Sven Sundgaard: However you vote, climate change should not be a partisan issue

The entire country needs to urgently come together to find a hopeful path forward.
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“We must leave this Earth in better condition than we found it, and today this old truth must be applied to new threats facing the resources which sustain us all, the atmosphere and the ocean, the stratosphere and the biosphere. Our village is truly global."

George H. W. Bush, 1992, at Rio De Janeiro’s "Earth."

Climate change should not be a "red" or ‘blue’ issue. The quote above from President Bush is a perfect example of that. While climate change is now predominantly considered to be a cause of the left, a significant number of historic environmental policies have been implemented by Republican presidents.

President Bush was actually the first president to raise the issue of climate change,and helped strengthen the Clean Air Act, reduced ozone emissions (remember there was a big hole in the '80s?) and reduced sulfur dioxide in coal mining to greatly reduce acid rain.

Meanwhile Richard Nixon set up the EPA, NOAA, the Clean Air & Water Act. He signed the Endangered Species Act which saved bald eagles, green sea turtles, manatees, grizzlies and wolves.

Speaking of endangered species, did you know that one of the world’s most vulnerable and rapidly disappearing animal, the rhino, lived as close as Nebraska, Iowa and maybe even in our own backyard, southern Minnesota at one time!? The first time I learned that, it blew my mind. It was not long after I saw wild black rhinos in Namibia, one of their last strongholds left on the planet. Of course, they’re an endangered species now, primarily due to poaching and loss of sufficient habitat- a common theme on our planet and the most common factor for struggling species.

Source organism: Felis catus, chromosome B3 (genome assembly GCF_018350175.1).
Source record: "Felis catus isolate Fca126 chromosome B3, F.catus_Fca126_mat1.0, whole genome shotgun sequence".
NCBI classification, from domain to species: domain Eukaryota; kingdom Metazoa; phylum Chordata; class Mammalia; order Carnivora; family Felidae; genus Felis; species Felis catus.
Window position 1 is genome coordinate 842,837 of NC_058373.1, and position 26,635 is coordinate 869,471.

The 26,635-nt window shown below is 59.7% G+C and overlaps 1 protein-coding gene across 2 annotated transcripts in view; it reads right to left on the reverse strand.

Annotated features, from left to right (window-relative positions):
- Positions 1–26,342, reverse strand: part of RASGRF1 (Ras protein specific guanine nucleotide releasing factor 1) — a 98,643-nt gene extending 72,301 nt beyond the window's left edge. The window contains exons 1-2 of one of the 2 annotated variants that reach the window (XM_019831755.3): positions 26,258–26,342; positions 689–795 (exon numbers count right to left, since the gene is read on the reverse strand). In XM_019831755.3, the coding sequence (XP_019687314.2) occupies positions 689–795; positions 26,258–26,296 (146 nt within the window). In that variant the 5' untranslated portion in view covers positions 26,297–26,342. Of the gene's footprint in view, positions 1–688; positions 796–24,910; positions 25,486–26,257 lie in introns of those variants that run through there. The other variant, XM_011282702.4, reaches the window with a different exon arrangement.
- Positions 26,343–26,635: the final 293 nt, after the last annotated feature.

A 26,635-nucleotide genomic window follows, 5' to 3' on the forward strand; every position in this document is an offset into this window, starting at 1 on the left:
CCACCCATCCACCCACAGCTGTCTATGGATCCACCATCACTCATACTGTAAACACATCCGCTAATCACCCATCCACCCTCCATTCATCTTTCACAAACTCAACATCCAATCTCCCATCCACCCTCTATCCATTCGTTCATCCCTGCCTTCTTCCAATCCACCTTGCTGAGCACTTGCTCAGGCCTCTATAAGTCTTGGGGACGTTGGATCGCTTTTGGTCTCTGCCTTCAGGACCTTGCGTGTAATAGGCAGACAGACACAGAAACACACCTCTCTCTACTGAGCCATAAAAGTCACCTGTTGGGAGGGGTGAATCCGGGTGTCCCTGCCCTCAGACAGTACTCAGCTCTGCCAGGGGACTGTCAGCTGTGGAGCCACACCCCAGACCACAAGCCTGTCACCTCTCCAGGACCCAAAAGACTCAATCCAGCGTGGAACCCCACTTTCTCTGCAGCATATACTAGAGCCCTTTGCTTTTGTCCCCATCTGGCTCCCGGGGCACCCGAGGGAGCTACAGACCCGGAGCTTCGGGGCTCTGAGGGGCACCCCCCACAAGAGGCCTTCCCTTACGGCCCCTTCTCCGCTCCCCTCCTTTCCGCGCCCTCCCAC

These ancient Midwest rhino species, Teleoceras, died in a kind of "Pompeii" way. In fact, they are preserved in central Nebraska’s Ashfall Park. Their volcano, their Mount Vesuvius, was the great Yellowstone Caldera, which still has the potential to wipe out half of life in North America…and actually has in the past. These poor creatures, along with many others, suffocated in the hundreds of thousands near watering holes where they could gasp their last, final breath of air. Tragic of course, but a natural-caused extinction.

Why am I talking about Nebraska rhinos? Well, there have been five mass extinction events in Earth’s history, where vast numbers of biodiversity vanish forever. We are currently in the sixth, the only one caused by another species, which is – you guessed it – human beings.

This dilemma is multi-faceted. Of course, there are more than seven billion of us, destroying habitat, polluting environments. But a big, over-arching factor is climate change. Climate change is the warming of the planet caused by carbon emissions, much of which is the result of burning fossil fuels. While it remains a political football, there is no longer any serious debate on the issue in scientific circles, and hasn't been for decades. What's more, Americans are increasingly recognizing the threat it presents because almost all of us have seen the effects first hand.